African philosophy and the African Renaissance: a quest for a true humanity

Sesanti, Simphiwe O
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Among the devastating consequences of slavery and colonialism inflicted by the Western world on the African world was the dehumanisation of the African people. In a manisfestation of a superiority complex, the Western world imposed on the rest of the world its values, and measured everything by its standards. Included in this was the meaning of being “human”. In a relentless struggle to regain their independence, Africans involved in the liberation struggle recognised that their struggle was incomplete if it was going to be limited to flag and national anthem independence. For African freedom to be complete, Africans would have to regain their cultural freedom so that they would be able to measure their humanity on their own terms. This quest for cultural freedom is what came to be known as the “African Renaissance”. But just as Africans were determined to regain their freedom, so was the determination of the colonialiststo concede this independence on their own terms, resulting in setbacks and a protracted struggle on the part of the African people. When South Africa became a democracy in 1994, some South African intellectuals, politicians and academics revisited the African Renaissance idea and hosted an international conference to examine strategies of achieving this elusive quest. Among the intellectual tools identified to accomplish this task were political philosophies. This study, therefore, was inspired by the 1998 African Renaissance conference. It is an examination of the role that African philosophy can play in realising the African Renaissance vision. More specifically, the study examined how indigenous African cultural notions such as “Ancestor-Reverence”, “family” and “consensus” can bring this about. The study has established that the African Renaissance vision, in line with the ideology of Pan-Africanism, does not only seek to restore Africans’ humanity damaged by slavery and colonialism, but also seeks to re-humanise the whole of humanity because in the process of dehumanising Africans, enslavers and colonialists were dehumanised, too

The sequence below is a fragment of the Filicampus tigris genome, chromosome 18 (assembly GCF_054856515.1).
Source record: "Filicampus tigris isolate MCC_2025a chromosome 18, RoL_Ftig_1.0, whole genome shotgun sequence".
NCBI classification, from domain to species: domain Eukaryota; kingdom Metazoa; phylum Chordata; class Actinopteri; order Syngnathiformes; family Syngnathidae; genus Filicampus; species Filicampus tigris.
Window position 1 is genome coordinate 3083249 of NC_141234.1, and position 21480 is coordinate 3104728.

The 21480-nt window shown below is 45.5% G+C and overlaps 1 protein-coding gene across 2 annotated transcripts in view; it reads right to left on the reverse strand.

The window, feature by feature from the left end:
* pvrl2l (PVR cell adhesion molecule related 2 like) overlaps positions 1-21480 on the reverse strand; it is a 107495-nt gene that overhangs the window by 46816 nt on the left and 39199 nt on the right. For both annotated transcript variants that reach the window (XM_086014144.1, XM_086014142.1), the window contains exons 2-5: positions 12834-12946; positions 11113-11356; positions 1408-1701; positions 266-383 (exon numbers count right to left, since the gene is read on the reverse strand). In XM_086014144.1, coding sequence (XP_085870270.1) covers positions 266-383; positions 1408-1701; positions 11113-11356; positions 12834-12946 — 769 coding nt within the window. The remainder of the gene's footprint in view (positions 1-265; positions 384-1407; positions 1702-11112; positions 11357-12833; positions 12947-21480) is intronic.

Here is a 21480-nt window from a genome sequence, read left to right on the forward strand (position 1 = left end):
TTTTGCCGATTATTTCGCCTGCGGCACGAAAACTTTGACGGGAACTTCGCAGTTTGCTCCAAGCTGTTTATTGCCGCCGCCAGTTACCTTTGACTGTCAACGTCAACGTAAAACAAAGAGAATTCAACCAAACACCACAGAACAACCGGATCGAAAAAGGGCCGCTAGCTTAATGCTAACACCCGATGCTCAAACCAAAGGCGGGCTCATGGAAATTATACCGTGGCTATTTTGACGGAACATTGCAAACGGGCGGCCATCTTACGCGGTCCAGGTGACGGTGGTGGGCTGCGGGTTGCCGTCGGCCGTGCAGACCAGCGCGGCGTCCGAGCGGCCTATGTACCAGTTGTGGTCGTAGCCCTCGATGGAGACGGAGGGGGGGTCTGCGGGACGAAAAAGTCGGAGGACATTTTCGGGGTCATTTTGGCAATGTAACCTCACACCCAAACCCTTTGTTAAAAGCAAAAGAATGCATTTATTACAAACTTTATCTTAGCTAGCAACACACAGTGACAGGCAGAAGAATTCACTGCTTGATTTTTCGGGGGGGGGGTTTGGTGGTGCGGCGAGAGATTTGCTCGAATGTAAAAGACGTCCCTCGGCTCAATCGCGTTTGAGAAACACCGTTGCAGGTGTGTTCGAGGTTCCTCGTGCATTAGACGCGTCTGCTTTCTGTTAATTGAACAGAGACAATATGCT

A thesis submitted to the Faculty of Humanities, University of the Witwatersrand, Johannesburg, in fulfilment of the requirements for the degree of Doctor of Philosophy, 2021